Her nametag says "Grandma Hazel," and with her gray hair, wire-rimmed glasses and plump face, Hazel Bonner looks like she was sent straight from central casting for her role as a foster grandparent at North Middle School.
But the grandmotherly tutor also has a reputation as a bulldog who won't let go of a cause she sinks her teeth into.
"I think she can be both. I think I've seen both sides of her," said Larry Mintzlaff, who teaches seventh-grade social studies at North. "When she sees injustice and nothing being done about it, she can be a bulldog."
Bonner has a "soft spot" in her heart for people in tough situations, and she isn't afraid to fight for what she believes is right, Mintzlaff said.
Depending on your perspective, Hazel Bonner is either a passionate advocate for the poor or a misguided malcontent who sees racism wherever she looks. But Bonner insists that her cantankerous reputation is undeserved.
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"I'm Grandma Hazel. I'm a nice, good, kind person," she said. "But I'm also so critical of the Rapid City Police Department that I'm really hated by them."
At first glance, Bonner's interest in racial justice and civil rights seems to date back to 1965, when the Sturgis native met and married a black football player when they were both students at Huron College.
State laws that made interracial marriage illegal had not yet been declared unconstitutional by the U.S. Supreme Court, and the couple experienced racism in Arkansas, Virginia and Canada while her ex-husband tried to pursue a professional football career, she said. That short-lived marriage ended before the birth of their third child, but "it influenced me greatly about racism … and got me involved in civil rights."
Others attribute Bonner's advocacy on behalf of minorities to her three biracial children. Her oldest daughter is a registered nurse, and her youngest is studying pharmacy at the University of Wyoming.
Her son, Richard Bonner, is serving a 32-year sentence for the first-degree robbery of a Rapid City casino in 2004, plus an 8-year sentence for escape in conjunction with that arrest when he attempted to elude police. In 1992, Richard Bonner was convicted of third-degree burglary in Pennington County and sentenced to three years in the state penitentiary.
His mother is adamant that Richard Bonner is innocent, and she continues to work to overturn the conviction.
"The robber on the video was taller, and he was white. Richard is black," she said. "He's doing 40 years for the robbery of a casino that he had absolutely nothing to do with."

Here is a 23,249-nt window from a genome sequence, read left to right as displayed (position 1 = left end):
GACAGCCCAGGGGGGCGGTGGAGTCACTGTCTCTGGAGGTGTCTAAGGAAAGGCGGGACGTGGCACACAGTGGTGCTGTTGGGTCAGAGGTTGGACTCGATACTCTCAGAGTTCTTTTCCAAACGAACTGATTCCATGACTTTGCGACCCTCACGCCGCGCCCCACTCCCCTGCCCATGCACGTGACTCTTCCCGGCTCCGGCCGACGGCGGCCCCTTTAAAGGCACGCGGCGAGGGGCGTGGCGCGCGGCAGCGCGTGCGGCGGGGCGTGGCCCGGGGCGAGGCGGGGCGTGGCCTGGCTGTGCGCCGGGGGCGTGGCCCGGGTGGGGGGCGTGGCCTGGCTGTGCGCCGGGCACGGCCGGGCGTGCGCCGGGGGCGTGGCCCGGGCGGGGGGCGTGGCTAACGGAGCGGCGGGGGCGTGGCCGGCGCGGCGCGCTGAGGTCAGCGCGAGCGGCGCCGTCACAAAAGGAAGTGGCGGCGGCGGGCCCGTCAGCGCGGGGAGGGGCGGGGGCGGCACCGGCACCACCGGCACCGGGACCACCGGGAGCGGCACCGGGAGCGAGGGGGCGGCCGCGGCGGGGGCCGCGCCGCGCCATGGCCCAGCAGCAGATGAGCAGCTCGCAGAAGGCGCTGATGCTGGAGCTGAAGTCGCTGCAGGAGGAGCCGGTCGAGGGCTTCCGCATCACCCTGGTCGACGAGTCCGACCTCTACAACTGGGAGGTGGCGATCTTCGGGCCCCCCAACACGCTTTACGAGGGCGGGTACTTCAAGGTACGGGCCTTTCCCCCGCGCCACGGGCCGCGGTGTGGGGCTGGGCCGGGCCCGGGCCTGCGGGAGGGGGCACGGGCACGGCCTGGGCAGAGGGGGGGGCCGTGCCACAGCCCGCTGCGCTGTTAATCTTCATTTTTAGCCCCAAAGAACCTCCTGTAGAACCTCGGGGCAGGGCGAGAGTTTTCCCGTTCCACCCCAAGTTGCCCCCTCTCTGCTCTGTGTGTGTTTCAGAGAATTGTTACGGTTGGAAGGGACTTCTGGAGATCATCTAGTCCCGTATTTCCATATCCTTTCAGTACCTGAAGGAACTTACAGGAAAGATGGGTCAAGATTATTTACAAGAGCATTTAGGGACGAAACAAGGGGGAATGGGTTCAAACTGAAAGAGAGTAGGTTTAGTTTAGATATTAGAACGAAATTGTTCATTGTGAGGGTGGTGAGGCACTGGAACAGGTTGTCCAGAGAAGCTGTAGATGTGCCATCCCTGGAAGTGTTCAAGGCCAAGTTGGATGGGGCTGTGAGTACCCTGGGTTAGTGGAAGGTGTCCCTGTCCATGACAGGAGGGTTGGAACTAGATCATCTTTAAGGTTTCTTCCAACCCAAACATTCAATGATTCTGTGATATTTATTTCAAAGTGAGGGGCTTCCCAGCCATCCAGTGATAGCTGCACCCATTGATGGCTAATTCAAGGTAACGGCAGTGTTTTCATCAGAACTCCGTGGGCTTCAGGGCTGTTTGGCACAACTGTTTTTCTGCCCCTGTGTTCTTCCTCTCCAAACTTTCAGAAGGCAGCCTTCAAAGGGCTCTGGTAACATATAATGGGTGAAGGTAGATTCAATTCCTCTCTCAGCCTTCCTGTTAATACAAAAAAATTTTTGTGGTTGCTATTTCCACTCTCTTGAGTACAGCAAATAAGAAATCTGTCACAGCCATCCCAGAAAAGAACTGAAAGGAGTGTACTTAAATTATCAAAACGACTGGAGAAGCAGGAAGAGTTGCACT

Bonner believes many poor minorities who are incarcerated in America are guilty only of having bad legal representation. "The problem with most attorneys is that they don't investigate enough," she said.
For her part, Bonner believes her passion for racial equality goes even further back in her family history, to her grandfather, William Donahey.
Donahey used to tell his granddaughter about watching the 7th Cavalry come through Hot Springs on its way to what would become the Wounded Knee Massacre. As a child, she remembers her grandfather commenting about segregation and other civil rights abuses. "He'd say to me: 'That's not right, girl. That's just not right.'"
As one of the founders of People Against Racism, an organization that advocates for minorities in Rapid City, Bonner has a long track record of accusing law enforcement and other government institutions of racism. People Against Racism formed in response to racial issues at Central High School, and Bonner never hesitates to place herself on the front lines of race relations in the area.
"I'm not frightened of power, and I don't get scared easily," she said.
And she traces her concern for the underprivileged to her own economic struggles.
"I've struggled all my life, as a single parent," she said. "I've been there. I've been poor."
A former school teacher before she went to law school at age 50, Bonner also taught at Oglala Lakota College and Western Dakota Technical Institute. Never financially secure, she lives now on Social Security and a small stipend from the Foster Grandparent program. Open heart surgery in 2006 left her with about $80,000 in unpaid medical bills. Today, she lives in a two-bedroom motel suite and uses the city bus for transportation, having lost her house and her car while she was hospitalized.